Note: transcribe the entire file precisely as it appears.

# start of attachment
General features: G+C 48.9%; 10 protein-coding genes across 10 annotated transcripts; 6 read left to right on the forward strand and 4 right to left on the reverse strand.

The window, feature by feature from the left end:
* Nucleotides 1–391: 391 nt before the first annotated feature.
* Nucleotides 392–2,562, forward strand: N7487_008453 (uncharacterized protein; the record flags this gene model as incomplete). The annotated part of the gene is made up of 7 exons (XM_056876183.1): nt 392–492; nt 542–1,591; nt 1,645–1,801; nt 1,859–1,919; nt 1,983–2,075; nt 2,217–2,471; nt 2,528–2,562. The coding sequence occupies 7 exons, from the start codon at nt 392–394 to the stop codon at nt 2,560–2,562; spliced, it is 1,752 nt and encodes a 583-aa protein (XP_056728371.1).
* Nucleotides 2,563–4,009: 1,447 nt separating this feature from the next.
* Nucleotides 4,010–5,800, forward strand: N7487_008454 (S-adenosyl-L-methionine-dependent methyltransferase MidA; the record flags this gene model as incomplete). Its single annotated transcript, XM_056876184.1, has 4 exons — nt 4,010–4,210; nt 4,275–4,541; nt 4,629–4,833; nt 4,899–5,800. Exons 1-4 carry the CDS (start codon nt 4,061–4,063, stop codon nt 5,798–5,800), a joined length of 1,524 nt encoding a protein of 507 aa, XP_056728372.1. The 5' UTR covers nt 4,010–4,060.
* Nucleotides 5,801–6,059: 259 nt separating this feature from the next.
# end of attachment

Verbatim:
General features: G+C 48.9%; 10 protein-coding genes across 10 annotated transcripts; 6 read left to right on the forward strand and 4 right to left on the reverse strand.

The window, feature by feature from the left end:
* Nucleotides 1–391: 391 nt before the first annotated feature.
* Nucleotides 392–2,562, forward strand: N7487_008453 (uncharacterized protein; the record flags this gene model as incomplete). The annotated part of the gene is made up of 7 exons (XM_056876183.1): nt 392–492; nt 542–1,591; nt 1,645–1,801; nt 1,859–1,919; nt 1,983–2,075; nt 2,217–2,471; nt 2,528–2,562. The coding sequence occupies 7 exons, from the start codon at nt 392–394 to the stop codon at nt 2,560–2,562; spliced, it is 1,752 nt and encodes a 583-aa protein (XP_056728371.1).
* Nucleotides 2,563–4,009: 1,447 nt separating this feature from the next.
* Nucleotides 4,010–5,800, forward strand: N7487_008454 (S-adenosyl-L-methionine-dependent methyltransferase MidA; the record flags this gene model as incomplete). Its single annotated transcript, XM_056876184.1, has 4 exons — nt 4,010–4,210; nt 4,275–4,541; nt 4,629–4,833; nt 4,899–5,800. Exons 1-4 carry the CDS (start codon nt 4,061–4,063, stop codon nt 5,798–5,800), a joined length of 1,524 nt encoding a protein of 507 aa, XP_056728372.1. The 5' UTR covers nt 4,010–4,060.
* Nucleotides 5,801–6,059: 259 nt separating this feature from the next.